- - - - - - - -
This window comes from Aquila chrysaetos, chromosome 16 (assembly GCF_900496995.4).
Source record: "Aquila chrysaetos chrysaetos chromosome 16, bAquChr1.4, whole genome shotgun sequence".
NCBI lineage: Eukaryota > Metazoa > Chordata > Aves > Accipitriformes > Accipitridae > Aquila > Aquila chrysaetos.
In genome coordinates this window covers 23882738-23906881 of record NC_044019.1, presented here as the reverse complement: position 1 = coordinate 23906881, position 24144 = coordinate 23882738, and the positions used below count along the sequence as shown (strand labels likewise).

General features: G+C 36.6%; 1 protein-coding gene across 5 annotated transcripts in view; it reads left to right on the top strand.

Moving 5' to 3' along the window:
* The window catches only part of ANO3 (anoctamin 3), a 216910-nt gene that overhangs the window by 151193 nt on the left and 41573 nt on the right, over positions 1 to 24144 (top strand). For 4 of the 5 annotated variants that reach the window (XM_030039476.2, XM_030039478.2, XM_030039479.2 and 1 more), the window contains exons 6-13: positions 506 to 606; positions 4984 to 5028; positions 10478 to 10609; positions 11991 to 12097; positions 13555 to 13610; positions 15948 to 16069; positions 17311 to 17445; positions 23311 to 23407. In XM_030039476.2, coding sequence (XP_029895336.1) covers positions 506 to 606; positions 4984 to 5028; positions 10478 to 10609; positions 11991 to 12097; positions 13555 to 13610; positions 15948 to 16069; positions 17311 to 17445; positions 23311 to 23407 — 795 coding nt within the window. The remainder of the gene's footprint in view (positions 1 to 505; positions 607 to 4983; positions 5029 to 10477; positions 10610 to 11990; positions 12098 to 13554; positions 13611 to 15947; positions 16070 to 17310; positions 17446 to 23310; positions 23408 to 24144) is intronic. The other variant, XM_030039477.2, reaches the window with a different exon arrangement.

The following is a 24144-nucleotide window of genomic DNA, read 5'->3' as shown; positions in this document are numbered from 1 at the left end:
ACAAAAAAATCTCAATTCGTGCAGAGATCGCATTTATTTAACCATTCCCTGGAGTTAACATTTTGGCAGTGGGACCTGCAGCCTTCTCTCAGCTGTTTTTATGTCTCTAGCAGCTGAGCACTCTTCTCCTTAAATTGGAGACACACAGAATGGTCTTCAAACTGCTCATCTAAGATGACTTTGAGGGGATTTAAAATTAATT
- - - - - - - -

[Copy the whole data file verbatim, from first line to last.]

This window comes from Aquila chrysaetos, chromosome 16 (assembly GCF_900496995.4).
Source record: "Aquila chrysaetos chrysaetos chromosome 16, bAquChr1.4, whole genome shotgun sequence".
NCBI lineage: Eukaryota > Metazoa > Chordata > Aves > Accipitriformes > Accipitridae > Aquila > Aquila chrysaetos.
In genome coordinates this window covers 23882738-23906881 of record NC_044019.1, presented here as the reverse complement: position 1 = coordinate 23906881, position 24144 = coordinate 23882738, and the positions used below count along the sequence as shown (strand labels likewise).

General features: G+C 36.6%; 1 protein-coding gene across 5 annotated transcripts in view; it reads left to right on the top strand.

Moving 5' to 3' along the window:
* The window catches only part of ANO3 (anoctamin 3), a 216910-nt gene that overhangs the window by 151193 nt on the left and 41573 nt on the right, over positions 1 to 24144 (top strand). For 4 of the 5 annotated variants that reach the window (XM_030039476.2, XM_030039478.2, XM_030039479.2 and 1 more), the window contains exons 6-13: positions 506 to 606; positions 4984 to 5028; positions 10478 to 10609; positions 11991 to 12097; positions 13555 to 13610; positions 15948 to 16069; positions 17311 to 17445; positions 23311 to 23407. In XM_030039476.2, coding sequence (XP_029895336.1) covers positions 506 to 606; positions 4984 to 5028; positions 10478 to 10609; positions 11991 to 12097; positions 13555 to 13610; positions 15948 to 16069; positions 17311 to 17445; positions 23311 to 23407 — 795 coding nt within the window. The remainder of the gene's footprint in view (positions 1 to 505; positions 607 to 4983; positions 5029 to 10477; positions 10610 to 11990; positions 12098 to 13554; positions 13611 to 15947; positions 16070 to 17310; positions 17446 to 23310; positions 23408 to 24144) is intronic. The other variant, XM_030039477.2, reaches the window with a different exon arrangement.

The following is a 24144-nucleotide window of genomic DNA, read 5'->3' as shown; positions in this document are numbered from 1 at the left end:
ACAAAAAAATCTCAATTCGTGCAGAGATCGCATTTATTTAACCATTCCCTGGAGTTAACATTTTGGCAGTGGGACCTGCAGCCTTCTCTCAGCTGTTTTTATGTCTCTAGCAGCTGAGCACTCTTCTCCTTAAATTGGAGACACACAGAATGGTCTTCAAACTGCTCATCTAAGATGACTTTGAGGGGATTTAAAATTAATT